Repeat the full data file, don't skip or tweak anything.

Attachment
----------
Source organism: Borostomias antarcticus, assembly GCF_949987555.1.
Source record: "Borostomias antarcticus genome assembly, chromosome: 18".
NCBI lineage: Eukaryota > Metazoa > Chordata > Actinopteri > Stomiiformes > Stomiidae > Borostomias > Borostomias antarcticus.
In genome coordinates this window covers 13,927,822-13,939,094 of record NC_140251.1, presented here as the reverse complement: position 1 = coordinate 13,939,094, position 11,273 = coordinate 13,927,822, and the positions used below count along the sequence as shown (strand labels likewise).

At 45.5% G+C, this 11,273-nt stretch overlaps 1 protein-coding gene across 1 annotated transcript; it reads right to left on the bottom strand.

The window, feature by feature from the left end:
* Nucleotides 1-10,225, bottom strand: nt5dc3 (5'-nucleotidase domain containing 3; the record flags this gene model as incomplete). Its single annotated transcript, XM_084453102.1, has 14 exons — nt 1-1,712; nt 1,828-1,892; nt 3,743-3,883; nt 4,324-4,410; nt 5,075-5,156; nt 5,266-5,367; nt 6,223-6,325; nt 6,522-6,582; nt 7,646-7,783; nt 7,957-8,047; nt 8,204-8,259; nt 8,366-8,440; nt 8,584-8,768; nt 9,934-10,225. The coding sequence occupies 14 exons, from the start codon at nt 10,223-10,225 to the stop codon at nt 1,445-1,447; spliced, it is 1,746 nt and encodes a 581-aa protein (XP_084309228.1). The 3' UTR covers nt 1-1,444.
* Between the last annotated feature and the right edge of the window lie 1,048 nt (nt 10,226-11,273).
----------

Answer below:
Source organism: Borostomias antarcticus, assembly GCF_949987555.1.
Source record: "Borostomias antarcticus genome assembly, chromosome: 18".
NCBI lineage: Eukaryota > Metazoa > Chordata > Actinopteri > Stomiiformes > Stomiidae > Borostomias > Borostomias antarcticus.
In genome coordinates this window covers 13,927,822-13,939,094 of record NC_140251.1, presented here as the reverse complement: position 1 = coordinate 13,939,094, position 11,273 = coordinate 13,927,822, and the positions used below count along the sequence as shown (strand labels likewise).

At 45.5% G+C, this 11,273-nt stretch overlaps 1 protein-coding gene across 1 annotated transcript; it reads right to left on the bottom strand.

The window, feature by feature from the left end:
* Nucleotides 1-10,225, bottom strand: nt5dc3 (5'-nucleotidase domain containing 3; the record flags this gene model as incomplete). Its single annotated transcript, XM_084453102.1, has 14 exons — nt 1-1,712; nt 1,828-1,892; nt 3,743-3,883; nt 4,324-4,410; nt 5,075-5,156; nt 5,266-5,367; nt 6,223-6,325; nt 6,522-6,582; nt 7,646-7,783; nt 7,957-8,047; nt 8,204-8,259; nt 8,366-8,440; nt 8,584-8,768; nt 9,934-10,225. The coding sequence occupies 14 exons, from the start codon at nt 10,223-10,225 to the stop codon at nt 1,445-1,447; spliced, it is 1,746 nt and encodes a 581-aa protein (XP_084309228.1). The 3' UTR covers nt 1-1,444.
* Between the last annotated feature and the right edge of the window lie 1,048 nt (nt 10,226-11,273).